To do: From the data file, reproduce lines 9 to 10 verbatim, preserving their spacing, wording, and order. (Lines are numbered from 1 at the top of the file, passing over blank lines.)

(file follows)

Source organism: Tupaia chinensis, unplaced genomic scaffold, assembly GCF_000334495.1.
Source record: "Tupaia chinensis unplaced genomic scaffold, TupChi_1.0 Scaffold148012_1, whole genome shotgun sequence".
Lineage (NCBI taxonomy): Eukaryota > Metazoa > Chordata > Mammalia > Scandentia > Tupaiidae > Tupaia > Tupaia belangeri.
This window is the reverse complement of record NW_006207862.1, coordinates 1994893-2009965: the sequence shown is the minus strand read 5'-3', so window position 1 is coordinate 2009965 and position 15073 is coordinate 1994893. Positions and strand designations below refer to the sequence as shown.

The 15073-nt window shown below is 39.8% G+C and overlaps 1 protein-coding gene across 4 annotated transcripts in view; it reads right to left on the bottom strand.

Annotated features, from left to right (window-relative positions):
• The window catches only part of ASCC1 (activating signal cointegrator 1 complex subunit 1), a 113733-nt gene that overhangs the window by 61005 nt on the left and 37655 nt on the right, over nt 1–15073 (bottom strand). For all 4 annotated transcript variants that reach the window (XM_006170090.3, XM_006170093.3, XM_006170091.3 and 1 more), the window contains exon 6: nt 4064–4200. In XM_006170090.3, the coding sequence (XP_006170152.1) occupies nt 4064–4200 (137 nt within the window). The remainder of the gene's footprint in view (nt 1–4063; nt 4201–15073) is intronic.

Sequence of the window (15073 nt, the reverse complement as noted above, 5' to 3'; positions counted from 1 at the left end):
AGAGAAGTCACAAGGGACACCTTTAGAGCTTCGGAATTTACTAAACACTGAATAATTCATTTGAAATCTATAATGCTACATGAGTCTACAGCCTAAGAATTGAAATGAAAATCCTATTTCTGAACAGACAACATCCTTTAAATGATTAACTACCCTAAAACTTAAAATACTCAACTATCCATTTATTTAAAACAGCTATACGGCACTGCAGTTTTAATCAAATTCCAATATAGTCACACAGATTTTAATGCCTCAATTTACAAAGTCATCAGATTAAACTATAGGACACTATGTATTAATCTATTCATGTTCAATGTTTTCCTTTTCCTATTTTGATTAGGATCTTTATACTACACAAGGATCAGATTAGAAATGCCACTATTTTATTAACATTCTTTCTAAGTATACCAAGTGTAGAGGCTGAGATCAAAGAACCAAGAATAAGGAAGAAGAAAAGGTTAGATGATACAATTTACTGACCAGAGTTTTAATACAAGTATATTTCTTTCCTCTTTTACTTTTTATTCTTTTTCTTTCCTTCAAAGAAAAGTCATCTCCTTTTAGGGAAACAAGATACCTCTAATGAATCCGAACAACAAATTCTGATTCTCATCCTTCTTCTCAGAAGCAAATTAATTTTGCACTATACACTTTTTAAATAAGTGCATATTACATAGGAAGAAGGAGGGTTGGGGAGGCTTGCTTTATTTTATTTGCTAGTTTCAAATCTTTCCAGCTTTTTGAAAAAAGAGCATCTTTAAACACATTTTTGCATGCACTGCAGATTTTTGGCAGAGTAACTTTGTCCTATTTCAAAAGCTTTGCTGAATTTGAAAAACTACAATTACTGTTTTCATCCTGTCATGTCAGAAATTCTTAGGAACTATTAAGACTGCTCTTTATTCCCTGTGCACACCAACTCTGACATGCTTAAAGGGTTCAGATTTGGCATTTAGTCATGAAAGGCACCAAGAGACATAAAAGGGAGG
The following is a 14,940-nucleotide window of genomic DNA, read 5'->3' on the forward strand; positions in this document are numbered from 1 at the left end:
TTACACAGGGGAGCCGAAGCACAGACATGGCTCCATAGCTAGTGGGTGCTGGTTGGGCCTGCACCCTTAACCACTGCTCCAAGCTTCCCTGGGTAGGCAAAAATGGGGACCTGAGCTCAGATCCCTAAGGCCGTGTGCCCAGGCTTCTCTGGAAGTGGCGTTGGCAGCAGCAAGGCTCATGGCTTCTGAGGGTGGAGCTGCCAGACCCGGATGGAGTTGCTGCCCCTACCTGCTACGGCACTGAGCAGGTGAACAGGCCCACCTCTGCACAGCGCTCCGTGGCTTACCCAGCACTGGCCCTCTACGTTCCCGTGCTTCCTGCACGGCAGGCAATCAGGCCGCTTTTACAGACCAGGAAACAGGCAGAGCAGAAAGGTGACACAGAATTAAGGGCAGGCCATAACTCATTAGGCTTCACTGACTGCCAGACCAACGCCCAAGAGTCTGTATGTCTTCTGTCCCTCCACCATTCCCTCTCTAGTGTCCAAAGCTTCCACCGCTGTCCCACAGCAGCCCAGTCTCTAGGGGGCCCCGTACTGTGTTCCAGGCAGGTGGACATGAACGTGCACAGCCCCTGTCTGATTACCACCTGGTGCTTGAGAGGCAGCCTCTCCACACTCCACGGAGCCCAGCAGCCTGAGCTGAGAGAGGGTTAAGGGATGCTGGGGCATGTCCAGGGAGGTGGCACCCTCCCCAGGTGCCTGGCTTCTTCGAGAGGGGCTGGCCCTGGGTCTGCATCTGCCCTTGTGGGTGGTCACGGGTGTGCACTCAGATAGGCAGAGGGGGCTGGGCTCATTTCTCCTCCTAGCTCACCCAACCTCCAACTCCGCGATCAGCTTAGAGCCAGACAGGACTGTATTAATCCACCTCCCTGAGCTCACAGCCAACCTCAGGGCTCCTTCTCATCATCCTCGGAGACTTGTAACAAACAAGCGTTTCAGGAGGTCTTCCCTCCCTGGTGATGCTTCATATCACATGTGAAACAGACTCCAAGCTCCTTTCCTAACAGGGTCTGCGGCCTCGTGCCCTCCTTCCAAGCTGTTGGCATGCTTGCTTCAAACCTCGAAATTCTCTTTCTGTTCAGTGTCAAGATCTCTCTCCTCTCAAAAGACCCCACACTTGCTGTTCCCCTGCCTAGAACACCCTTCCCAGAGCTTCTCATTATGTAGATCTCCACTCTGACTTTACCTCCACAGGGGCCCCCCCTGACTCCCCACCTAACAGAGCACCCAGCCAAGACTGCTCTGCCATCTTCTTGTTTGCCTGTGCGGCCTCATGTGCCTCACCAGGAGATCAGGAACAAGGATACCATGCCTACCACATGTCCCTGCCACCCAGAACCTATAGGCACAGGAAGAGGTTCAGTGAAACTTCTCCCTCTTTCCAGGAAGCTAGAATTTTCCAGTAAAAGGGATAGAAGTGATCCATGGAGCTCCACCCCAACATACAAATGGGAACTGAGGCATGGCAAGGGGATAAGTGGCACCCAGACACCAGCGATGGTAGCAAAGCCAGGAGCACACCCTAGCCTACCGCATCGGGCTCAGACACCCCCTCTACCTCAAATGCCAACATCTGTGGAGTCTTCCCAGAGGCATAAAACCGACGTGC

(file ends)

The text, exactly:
AGAGAAGTCACAAGGGACACCTTTAGAGCTTCGGAATTTACTAAACACTGAATAATTCATTTGAAATCTATAATGCTACATGAGTCTACAGCCTAAGAATTGAAATGAAAATCCTATTTCTGAACAGACAACATCCTTTAAATGATTAACTACCCTAAAACTTAAAATACTCAACTATCCATTTATTTAAAACAGCTATACGGCACTGCAGTTTTAATCAAATTCCAATATAGTCACACAGATTTTAATGCCTCAATTTACAAAGTCATCAGATTAAACTATAGGACACTATGTATTAATCTATTCATGTTCAATGTTTTCCTTTTCCTATTTTGATTAGGATCTTTATACTACACAAGGATCAGATTAGAAATGCCACTATTTTATTAACATTCTTTCTAAGTATACCAAGTGTAGAGGCTGAGATCAAAGAACCAAGAATAAGGAAGAAGAAAAGGTTAGATGATACAATTTACTGACCAGAGTTTTAATACAAGTATATTTCTTTCCTCTTTTACTTTTTATTCTTTTTCTTTCCTTCAAAGAAAAGTCATCTCCTTTTAGGGAAACAAGATACCTCTAATGAATCCGAACAACAAATTCTGATTCTCATCCTTCTTCTCAGAAGCAAATTAATTTTGCACTATACACTTTTTAAATAAGTGCATATTACATAGGAAGAAGGAGGGTTGGGGAGGCTTGCTTTATTTTATTTGCTAGTTTCAAATCTTTCCAGCTTTTTGAAAAAAGAGCATCTTTAAACACATTTTTGCATGCACTGCAGATTTTTGGCAGAGTAACTTTGTCCTATTTCAAAAGCTTTGCTGAATTTGAAAAACTACAATTACTGTTTTCATCCTGTCATGTCAGAAATTCTTAGGAACTATTAAGACTGCTCTTTATTCCCTGTGCACACCAACTCTGACATGCTTAAAGGGTTCAGATTTGGCATTTAGTCATGAAAGGCACCAAGAGACATAAAAGGGAGG
The following is a 14,940-nucleotide window of genomic DNA, read 5'->3' on the forward strand; positions in this document are numbered from 1 at the left end: